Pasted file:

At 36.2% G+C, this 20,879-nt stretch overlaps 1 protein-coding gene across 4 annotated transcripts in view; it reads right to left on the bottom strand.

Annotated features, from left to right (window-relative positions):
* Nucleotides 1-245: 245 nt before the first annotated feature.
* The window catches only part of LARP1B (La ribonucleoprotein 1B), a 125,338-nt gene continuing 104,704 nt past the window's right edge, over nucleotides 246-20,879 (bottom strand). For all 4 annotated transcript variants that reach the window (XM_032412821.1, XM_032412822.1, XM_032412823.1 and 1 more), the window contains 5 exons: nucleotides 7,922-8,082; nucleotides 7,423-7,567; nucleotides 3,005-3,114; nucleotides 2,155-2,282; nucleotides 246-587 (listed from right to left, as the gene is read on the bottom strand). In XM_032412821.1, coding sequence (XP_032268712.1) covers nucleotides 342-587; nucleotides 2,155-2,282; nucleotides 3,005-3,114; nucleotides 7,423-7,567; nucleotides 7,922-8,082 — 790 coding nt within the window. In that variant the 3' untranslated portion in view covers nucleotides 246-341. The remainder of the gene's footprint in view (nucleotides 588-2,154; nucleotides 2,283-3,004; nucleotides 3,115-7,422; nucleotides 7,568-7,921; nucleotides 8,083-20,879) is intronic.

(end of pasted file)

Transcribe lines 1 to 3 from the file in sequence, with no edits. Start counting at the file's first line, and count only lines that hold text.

At 36.2% G+C, this 20,879-nt stretch overlaps 1 protein-coding gene across 4 annotated transcripts in view; it reads right to left on the bottom strand.

Annotated features, from left to right (window-relative positions):
* Nucleotides 1-245: 245 nt before the first annotated feature.